The following
steps are involved in performing the pruning based LDOF outlier detection

Formation of clusters: Here we consider
the entire data set and apply K-means algorithm to generate clusters and the
radius for each cluster is calculated.

Clusters with minimal objects: If a
cluster is found to contain less number of objects than the number of outliers
required, then pruning is avoided in the cluster.

Pruning objects within a cluster:
Distance for each object in a cluster from its centroid is calculated. If the
distance is less than the cluster radius, then the object is pruned.

Evaluation of outliers: For the unpruned
objects in each cluster, LDOF is calculated and the ton-n objects with high LDOF value are declared as outliers.

The following
algorithm gives the steps involved in pruning based LDOF outlier detection


X ß Kmeans(c,it,DS)

for each cluster Cj in X do

ß radius(Cj)

end for

if |Cj| > n then

each object pi in Cj do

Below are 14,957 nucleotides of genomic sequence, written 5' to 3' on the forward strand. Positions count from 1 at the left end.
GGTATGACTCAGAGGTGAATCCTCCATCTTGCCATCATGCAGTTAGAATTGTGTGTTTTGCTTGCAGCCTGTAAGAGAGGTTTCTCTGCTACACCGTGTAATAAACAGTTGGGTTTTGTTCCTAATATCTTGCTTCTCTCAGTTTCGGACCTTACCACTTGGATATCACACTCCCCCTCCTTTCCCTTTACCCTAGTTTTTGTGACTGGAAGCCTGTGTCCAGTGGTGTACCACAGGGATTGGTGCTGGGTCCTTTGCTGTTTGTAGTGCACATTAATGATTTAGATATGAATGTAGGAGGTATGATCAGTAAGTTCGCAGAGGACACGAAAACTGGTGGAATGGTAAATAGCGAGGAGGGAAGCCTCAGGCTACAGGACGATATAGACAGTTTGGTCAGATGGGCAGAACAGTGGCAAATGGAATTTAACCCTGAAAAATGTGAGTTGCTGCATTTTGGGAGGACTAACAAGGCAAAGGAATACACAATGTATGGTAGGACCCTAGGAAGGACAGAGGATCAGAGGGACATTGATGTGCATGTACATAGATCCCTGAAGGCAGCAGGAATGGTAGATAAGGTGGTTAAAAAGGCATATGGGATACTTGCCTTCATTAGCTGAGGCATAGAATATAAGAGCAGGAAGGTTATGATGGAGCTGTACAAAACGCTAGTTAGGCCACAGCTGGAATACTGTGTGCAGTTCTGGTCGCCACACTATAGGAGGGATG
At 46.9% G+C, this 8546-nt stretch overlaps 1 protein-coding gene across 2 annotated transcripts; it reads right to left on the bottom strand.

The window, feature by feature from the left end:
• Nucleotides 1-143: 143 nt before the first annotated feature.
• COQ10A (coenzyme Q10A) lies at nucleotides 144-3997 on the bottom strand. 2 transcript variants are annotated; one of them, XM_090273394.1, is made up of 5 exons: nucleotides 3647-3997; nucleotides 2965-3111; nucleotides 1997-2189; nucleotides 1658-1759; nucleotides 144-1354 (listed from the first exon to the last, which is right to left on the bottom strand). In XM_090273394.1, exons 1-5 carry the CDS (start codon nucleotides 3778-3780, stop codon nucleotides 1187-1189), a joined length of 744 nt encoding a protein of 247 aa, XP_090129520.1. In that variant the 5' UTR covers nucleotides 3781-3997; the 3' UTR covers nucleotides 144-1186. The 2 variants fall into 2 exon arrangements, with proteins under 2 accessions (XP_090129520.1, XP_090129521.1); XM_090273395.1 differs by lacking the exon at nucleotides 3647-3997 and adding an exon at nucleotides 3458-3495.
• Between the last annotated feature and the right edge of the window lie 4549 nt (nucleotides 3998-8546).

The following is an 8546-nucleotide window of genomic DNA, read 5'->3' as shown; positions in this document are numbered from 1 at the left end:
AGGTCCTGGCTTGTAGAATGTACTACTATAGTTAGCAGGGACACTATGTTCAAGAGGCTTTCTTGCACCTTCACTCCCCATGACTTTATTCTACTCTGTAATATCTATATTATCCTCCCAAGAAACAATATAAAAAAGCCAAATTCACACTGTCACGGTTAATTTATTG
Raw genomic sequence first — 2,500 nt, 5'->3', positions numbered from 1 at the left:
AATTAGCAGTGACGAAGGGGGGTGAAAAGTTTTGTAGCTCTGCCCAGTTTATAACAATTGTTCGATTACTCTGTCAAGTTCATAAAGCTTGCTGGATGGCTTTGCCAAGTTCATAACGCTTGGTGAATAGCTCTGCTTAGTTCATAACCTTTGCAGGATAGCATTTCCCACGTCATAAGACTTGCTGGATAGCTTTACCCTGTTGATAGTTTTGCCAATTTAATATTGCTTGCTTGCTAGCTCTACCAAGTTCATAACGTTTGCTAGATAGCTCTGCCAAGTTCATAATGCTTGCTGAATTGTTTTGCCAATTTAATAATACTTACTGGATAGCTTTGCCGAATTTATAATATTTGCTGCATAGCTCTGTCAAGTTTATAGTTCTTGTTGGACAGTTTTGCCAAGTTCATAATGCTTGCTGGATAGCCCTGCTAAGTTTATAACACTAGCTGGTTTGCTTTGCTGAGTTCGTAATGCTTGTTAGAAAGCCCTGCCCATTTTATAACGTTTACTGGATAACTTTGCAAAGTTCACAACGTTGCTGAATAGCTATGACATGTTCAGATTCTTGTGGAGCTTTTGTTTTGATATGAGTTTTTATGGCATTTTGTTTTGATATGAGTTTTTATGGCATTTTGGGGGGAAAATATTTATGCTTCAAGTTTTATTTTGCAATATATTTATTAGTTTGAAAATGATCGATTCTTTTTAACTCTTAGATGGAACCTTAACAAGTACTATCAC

< Radiusj then                prune(pi)             else                Add pi to U             end if    end for else    for each object pi in Cj do             Add pi to U    end for end if for each object pi in Cj do    calculate LDOF (pi) end for sort the objects based on their LDOF (pi) values choose n objects among the highest LDOF (pi) values and display them as outliers. end OutlierDetection() The computational complexity of our algorithm is c*it*N +c*np + (w*N) 2, where c is the number of clusters that are to be generated, it is the number of iterations needed and N is the number of objects in the DS data set, np is the average number of objects in each cluster, w represents the fraction of objects that are unpruned. 5. EXPERIMENTAL RESULTS In this section, we perform two experiments one regarding the outlier detection by deriving association rules from a streamed data and the other regarding the outlier detection by calculating LDOF through pruning. The experiments are performed on a PC with Intel 2.3GHz processor and 2GB of memory. In this experiment, we consider a supermarket data set consisting of 4627 transactions and 217 attributes representing items in the supermarket. For deriving 1 association rules, both the minimum support and minimum confidence are set to 30% and 80% respectively. Among 217 attributes, we have considered only 18 attributes. The number of association rules is set to 8. The association rules derived from the data set are given in table 3, which consists of rule id and the rules which have high confidence value.         Table 3. Association Rules Derived From Supermarket Data Set Rule ID Rule 1 {biscuits, vegetables} à {Book, cake} 2 {total} à {Book, cake} 3 {biscuits, milk-cream} à {Book, cake} 4 {biscuits, fruit} à {Book, cake} 5 {biscuits, frozen-foods} à {Book, cake} 6 {frozen-foods, fruit} à {Book, cake} 7 {frozen-foods, milk-cream} à {Book, cake} 8 {baking-needs, milk-cream} à {Book, cake}   The confidence value for the rules 1-4 is 0.84 and the confidence value for the rules 5-8 is 0.83. As per the association rules, if a transaction contains biscuits and vegetables, then it should contain both Book and cake. If any one of Book and cake is found to be missing, then such a transaction is said to be an outlier. Similarly, transactions which do not follow above high confidence association rules are said to be outliers. 6. CONCLUSIONS In this paper, we have considered outlier detection problem in two varieties of databases, one involving data streams, where data arrives continuously and also in a time based order, and the other involving static databases. We have provided two algorithms for the problem. For streamed data, a sliding window is considered to make the data items in a database bounded. Then for all the transactions in the bounded data set, a prefix-tree is taken and items are added to it, and it serves as a stack. Association rules are derived from the transactions data set and the items which do not obey the association rules are declared as outliers. For static databases, pruning based outlier detection is performed, which internally uses K-means clustering algorithm followed by 2 local distance-based outlier factor for each object within a cluster. The objects with high LDOF values are declared as outliers. Finally, we hope this work will attain further interest in various problem areas of data mining such as text mining, multimedia data mining etc.  ACKNOWLEDGEMENTS The authors would like to acknowledge Li-Jen Kao, Yo-Ping Huang, P. Rajendra, D. Jatindra Kumar and N. Sukumar for their valuable discussions. REFERENCES 1   Li-Jen Kao, Yo-Ping Huang, "Association rules based algorithm for identifying outlier transactions in data stream," IEEE Int'l Conference on Systems, Man, and Cybernetics, Oct. 14-17, 2012. 2   P. Rajendra, D. Jatindra Kumar, N. Sukumar, "An outlier detection method based on clustering," Int'l Conference on Emerging Applications of Information Technology, 2011. 3   J.H. Chang and W.S. Lee, "Finding recent frequent item sets adaptively over online data streams," in Proc. Of the 9th ACM SIGKDD, Washington, DC, USA, pp.487-492, August 2003. 4   E.M. Knorr and R.T. Ng, "Algorithms for mining distance-based outliers in large databases," In Proc. 24th Int. Conf. Very Large Data Bases, VLDB, pages 392-403, 1998. 5   F. Angiulli, S. Basta, and C. Pizzuti, "Distance-based detection and prediction of outliers," IEEE Transactions on Knowledge and Data Engineering, 18:145-160, 2006. 6   F. Angiulli and C. Pizzuti, "Fast outlier detection in high dimensional spaces," In PKDD '02: Proceedings of the 6th European Conference on Principles of Data Mining and Knowledge Discovery, pages 15-26, 2002. 7   F. Angiulli and C. Pizzuti, "Outlier mining in large high-dimensional data sets," IEEE Transactions in Knowledge and Data Engineering, 17:203-215, 2005. 8   M.M. Breunig, H.-P. Kriegel, R.T. Ng, and J. Sander, "LOF: identifying density-based local outliers," SIGMOD Rec., 29(2):93-104, 2000. 9   K. Zhang, M. Hutter, and H. Jin, "A new local distance-based outlier detection approach for scattered real-world data," In PAKDD '09: Proceedings of the 13th Pacific-Asia Conference on Advances in Knowledge Discovery and Data Mining, pages 813-822, 2009. 10           K. Narita and H. Katigawa, "Outlier detection for transactional Databases using association rules," in Proc. of the 9th Int'l Conf. On Web-Age Information Management, Zhangjiajie, Hunan, pp.373-380, July 2008.